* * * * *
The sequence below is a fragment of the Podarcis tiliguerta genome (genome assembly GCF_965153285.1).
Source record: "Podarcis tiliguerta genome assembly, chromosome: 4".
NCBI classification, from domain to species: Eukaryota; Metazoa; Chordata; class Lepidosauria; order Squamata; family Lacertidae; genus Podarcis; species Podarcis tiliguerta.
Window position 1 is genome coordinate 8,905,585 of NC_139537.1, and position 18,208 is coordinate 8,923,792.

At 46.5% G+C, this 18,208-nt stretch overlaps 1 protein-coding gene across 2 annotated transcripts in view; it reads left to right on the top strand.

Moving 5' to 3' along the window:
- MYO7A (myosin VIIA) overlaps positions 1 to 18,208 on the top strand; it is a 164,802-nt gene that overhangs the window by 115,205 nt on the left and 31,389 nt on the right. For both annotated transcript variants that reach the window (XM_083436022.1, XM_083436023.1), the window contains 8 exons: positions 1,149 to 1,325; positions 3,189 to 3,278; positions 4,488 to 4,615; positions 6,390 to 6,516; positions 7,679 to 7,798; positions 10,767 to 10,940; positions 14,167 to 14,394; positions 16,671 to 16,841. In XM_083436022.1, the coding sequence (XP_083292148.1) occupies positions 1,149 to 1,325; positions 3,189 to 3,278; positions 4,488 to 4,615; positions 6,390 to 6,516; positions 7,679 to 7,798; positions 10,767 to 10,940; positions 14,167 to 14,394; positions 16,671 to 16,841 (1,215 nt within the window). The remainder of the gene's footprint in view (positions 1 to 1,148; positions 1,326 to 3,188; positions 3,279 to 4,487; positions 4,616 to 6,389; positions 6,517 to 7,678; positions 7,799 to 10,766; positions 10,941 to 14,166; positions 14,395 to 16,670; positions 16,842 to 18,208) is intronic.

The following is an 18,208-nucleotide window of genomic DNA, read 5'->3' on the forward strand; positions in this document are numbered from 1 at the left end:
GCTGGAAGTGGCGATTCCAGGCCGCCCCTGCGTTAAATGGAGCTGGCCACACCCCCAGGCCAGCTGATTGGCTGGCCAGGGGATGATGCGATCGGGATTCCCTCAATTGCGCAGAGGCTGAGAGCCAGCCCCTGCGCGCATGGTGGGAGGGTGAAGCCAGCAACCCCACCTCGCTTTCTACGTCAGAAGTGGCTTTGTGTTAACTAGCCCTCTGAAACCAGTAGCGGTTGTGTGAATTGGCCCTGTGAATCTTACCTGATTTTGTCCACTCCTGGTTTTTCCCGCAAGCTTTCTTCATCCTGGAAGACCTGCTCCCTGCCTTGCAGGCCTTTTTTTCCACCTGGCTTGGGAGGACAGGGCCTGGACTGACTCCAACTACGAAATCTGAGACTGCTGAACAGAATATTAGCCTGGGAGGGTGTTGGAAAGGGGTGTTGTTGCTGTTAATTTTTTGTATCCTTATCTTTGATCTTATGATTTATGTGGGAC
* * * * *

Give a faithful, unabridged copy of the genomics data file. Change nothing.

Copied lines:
The sequence below is a fragment of the Podarcis tiliguerta genome (genome assembly GCF_965153285.1).
Source record: "Podarcis tiliguerta genome assembly, chromosome: 4".
NCBI classification, from domain to species: Eukaryota; Metazoa; Chordata; class Lepidosauria; order Squamata; family Lacertidae; genus Podarcis; species Podarcis tiliguerta.
Window position 1 is genome coordinate 8,905,585 of NC_139537.1, and position 18,208 is coordinate 8,923,792.

At 46.5% G+C, this 18,208-nt stretch overlaps 1 protein-coding gene across 2 annotated transcripts in view; it reads left to right on the top strand.

Moving 5' to 3' along the window:
- MYO7A (myosin VIIA) overlaps positions 1 to 18,208 on the top strand; it is a 164,802-nt gene that overhangs the window by 115,205 nt on the left and 31,389 nt on the right. For both annotated transcript variants that reach the window (XM_083436022.1, XM_083436023.1), the window contains 8 exons: positions 1,149 to 1,325; positions 3,189 to 3,278; positions 4,488 to 4,615; positions 6,390 to 6,516; positions 7,679 to 7,798; positions 10,767 to 10,940; positions 14,167 to 14,394; positions 16,671 to 16,841. In XM_083436022.1, the coding sequence (XP_083292148.1) occupies positions 1,149 to 1,325; positions 3,189 to 3,278; positions 4,488 to 4,615; positions 6,390 to 6,516; positions 7,679 to 7,798; positions 10,767 to 10,940; positions 14,167 to 14,394; positions 16,671 to 16,841 (1,215 nt within the window). The remainder of the gene's footprint in view (positions 1 to 1,148; positions 1,326 to 3,188; positions 3,279 to 4,487; positions 4,616 to 6,389; positions 6,517 to 7,678; positions 7,799 to 10,766; positions 10,941 to 14,166; positions 14,395 to 16,670; positions 16,842 to 18,208) is intronic.

The following is an 18,208-nucleotide window of genomic DNA, read 5'->3' on the forward strand; positions in this document are numbered from 1 at the left end:
GCTGGAAGTGGCGATTCCAGGCCGCCCCTGCGTTAAATGGAGCTGGCCACACCCCCAGGCCAGCTGATTGGCTGGCCAGGGGATGATGCGATCGGGATTCCCTCAATTGCGCAGAGGCTGAGAGCCAGCCCCTGCGCGCATGGTGGGAGGGTGAAGCCAGCAACCCCACCTCGCTTTCTACGTCAGAAGTGGCTTTGTGTTAACTAGCCCTCTGAAACCAGTAGCGGTTGTGTGAATTGGCCCTGTGAATCTTACCTGATTTTGTCCACTCCTGGTTTTTCCCGCAAGCTTTCTTCATCCTGGAAGACCTGCTCCCTGCCTTGCAGGCCTTTTTTTCCACCTGGCTTGGGAGGACAGGGCCTGGACTGACTCCAACTACGAAATCTGAGACTGCTGAACAGAATATTAGCCTGGGAGGGTGTTGGAAAGGGGTGTTGTTGCTGTTAATTTTTTGTATCCTTATCTTTGATCTTATGATTTATGTGGGAC